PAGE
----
Monkeypox is a potentially fatal and Zoonotic viral disease that can transmit from animals to humans. It’s similar to smallpox, though less in severity. The latest outbreak of Monkeypox disease has raised alarms worldwide. The outbreak was classified as a Public Health Emergency of International Concern (PHEIC) for monkeypox by the World Health Organization (WHO) in July 2022. (who.int). The first case of Monkeypox in Pakistan appeared in April 2023, when the health authorities found the monkeypox virus in a 25-year-old individual who recently came from Saudi Arabia.
Despite the commendable performance of Pakistan in the COVID-19 Pandemic, Health authorities in Pakistan are concerned about making the requisite arrangements to provide a large population with treatment for Monkeypox.
What is Monkeypox?
Mpox is an infectious disease that can cause a painful rash, enlarged lymph nodes, and fever. However, most people recover from mpox in 2-4 weeks.
The virus that causes monkeypox is an enveloped double-stranded DNA virus belonging to the same virus family as smallpox, cowpox, and vaccinia, the Orthopoxvirus Genus. Based on genetic differences in the virus’ DNA, reflected in the protein sequence of the virus, virologists have recognized four clades of the Monkeypox virus, designated as Clades 1 – 4. Clade 1 is associated with the 2003 outbreak of mpox in the USA, and Clade-4 is associated with the 2017 outbreak.
How did it get to Humans?
There is no credible information or report about the origin of the Monkeypox virus. However, the Monkeypox virus emerged in 1958 among monkeys kept in a research facility in Denmark. The first human case occurred in the Democratic Republic of the Congo in 1970, when the Monkeypox virus affected a nine-year-old boy. The first appearance among monkeys is the reason for the name of the disease, though research has revealed rodents to be the primary carriers of the disease instead of monkeys. The mpox emerged gradually after the elimination of smallpox disease and its vaccine in 1980.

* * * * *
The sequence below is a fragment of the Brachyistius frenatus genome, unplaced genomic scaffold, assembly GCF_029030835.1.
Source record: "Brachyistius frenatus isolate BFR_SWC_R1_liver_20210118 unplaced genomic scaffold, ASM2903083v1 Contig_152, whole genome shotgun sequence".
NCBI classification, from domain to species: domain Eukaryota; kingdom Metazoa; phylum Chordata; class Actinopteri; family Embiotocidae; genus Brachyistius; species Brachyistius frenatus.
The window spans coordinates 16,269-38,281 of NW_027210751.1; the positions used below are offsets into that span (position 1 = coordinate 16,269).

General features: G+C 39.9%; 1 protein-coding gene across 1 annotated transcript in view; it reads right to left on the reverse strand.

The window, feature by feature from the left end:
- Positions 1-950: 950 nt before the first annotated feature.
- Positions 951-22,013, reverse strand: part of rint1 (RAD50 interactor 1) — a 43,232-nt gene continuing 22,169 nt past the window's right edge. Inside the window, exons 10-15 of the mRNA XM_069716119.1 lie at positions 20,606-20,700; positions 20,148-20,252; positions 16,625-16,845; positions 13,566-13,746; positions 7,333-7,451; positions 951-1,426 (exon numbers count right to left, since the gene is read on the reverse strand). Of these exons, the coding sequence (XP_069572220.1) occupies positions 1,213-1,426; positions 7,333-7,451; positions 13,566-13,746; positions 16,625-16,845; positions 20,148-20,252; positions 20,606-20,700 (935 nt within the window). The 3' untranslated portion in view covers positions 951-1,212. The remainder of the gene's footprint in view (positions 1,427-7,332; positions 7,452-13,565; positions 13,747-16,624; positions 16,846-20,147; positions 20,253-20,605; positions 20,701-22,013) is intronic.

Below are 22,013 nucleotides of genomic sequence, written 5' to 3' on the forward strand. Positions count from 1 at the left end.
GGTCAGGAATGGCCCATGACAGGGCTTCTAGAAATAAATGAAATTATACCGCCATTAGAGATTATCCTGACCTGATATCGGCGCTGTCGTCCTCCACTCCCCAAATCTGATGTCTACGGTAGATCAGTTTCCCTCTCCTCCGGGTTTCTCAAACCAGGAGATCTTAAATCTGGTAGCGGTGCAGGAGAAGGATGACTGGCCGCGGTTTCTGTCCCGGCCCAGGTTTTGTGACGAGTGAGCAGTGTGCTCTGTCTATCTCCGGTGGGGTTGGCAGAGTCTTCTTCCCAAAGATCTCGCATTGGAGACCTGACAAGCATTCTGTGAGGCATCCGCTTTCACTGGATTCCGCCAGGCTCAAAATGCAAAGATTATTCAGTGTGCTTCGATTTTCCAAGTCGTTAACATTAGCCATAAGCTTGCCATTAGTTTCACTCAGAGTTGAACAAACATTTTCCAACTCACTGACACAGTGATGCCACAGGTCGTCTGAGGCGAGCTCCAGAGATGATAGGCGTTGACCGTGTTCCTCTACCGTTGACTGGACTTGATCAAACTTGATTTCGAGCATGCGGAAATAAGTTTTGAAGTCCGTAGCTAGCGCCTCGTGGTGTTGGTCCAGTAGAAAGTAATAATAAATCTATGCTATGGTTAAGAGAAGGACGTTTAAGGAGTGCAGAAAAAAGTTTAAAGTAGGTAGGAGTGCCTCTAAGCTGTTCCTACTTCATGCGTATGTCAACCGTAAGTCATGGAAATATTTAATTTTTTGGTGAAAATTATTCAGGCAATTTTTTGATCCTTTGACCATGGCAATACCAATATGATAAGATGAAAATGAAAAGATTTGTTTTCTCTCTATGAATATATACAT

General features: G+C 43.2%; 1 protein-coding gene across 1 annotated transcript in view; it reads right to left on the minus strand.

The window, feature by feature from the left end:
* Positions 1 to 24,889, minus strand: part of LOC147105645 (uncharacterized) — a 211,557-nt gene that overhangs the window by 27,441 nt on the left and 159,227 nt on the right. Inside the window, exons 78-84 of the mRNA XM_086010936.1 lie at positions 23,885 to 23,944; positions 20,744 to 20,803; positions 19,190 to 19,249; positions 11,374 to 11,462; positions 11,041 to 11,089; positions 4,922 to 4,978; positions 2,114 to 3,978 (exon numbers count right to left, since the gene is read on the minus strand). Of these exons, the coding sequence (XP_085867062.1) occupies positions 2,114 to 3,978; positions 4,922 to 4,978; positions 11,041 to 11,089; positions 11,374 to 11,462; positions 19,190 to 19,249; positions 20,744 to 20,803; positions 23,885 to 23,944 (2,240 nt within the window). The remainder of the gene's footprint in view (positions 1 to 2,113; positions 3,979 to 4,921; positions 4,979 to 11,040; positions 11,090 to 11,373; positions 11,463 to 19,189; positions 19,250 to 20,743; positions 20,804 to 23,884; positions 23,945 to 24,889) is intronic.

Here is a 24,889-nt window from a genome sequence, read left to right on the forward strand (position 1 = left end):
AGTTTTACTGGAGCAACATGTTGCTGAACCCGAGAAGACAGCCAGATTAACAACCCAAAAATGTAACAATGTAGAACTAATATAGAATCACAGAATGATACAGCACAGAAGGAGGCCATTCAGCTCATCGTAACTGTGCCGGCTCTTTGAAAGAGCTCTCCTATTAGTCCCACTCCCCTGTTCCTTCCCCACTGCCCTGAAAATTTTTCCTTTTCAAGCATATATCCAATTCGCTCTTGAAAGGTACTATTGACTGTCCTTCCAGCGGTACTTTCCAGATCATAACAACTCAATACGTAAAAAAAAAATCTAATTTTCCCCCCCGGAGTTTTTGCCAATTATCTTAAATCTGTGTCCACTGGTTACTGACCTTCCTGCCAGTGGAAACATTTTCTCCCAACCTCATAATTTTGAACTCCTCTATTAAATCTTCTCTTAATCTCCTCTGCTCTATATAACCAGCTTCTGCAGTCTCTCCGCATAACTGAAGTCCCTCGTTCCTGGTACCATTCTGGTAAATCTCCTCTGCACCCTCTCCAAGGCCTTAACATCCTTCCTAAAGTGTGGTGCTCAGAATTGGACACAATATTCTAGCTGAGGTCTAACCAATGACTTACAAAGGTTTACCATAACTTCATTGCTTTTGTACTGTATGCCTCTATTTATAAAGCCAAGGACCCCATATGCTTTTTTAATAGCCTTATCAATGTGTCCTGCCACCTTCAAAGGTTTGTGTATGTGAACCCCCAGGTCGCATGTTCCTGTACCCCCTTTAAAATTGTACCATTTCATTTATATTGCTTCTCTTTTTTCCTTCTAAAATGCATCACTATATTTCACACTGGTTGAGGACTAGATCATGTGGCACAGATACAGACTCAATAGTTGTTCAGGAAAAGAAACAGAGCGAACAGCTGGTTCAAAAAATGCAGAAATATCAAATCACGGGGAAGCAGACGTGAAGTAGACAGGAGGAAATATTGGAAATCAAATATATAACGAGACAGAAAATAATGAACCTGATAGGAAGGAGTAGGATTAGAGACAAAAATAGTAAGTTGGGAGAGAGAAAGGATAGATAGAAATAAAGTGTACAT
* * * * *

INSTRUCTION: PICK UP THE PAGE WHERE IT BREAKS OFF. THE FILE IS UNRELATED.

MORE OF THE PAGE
What are the signs and symptoms of monkeypox?
The incubation period of Monkeypox disease is long and may take about four to 21 days to show signs of illness in someone exposed to the virus. Usually, Monkeypox lasts from two to four weeks, though people with weak immunity may suffer longer.
The rash is the manifestation of monkeypox that is most noticeable. It begins as a flat sore and gradually turns into itchy or painful blisters filled with liquid. The number of skin lesions may vary from person to person, ranging from one to a few or even hundreds. The lesions can appear on the face, throat, mouth, palms of hands, soles of feet, groin, genital area, or anus.
Usually, the face is where the mpox rash first appears before spreading to the rest of the body, including the palms of the hands and soles of the feet. The four clinical stages of a lesion’s development are macules, papules, vesicles, and pustules.
Swollen lymph nodes are another very peculiar symptom of MPOX disease. Lymphadenopathy can occur on one or both sides of the body in the neck, armpits, and groin. Swelling on lymph nodes appears in almost half of the patients with mpox.
People affected by MPOX disease have also reported rectal pain and rectal bleeding in the current outbreak.
Other common symptoms of mpox include headaches, sore throats, muscle aches, back pain, and low energy.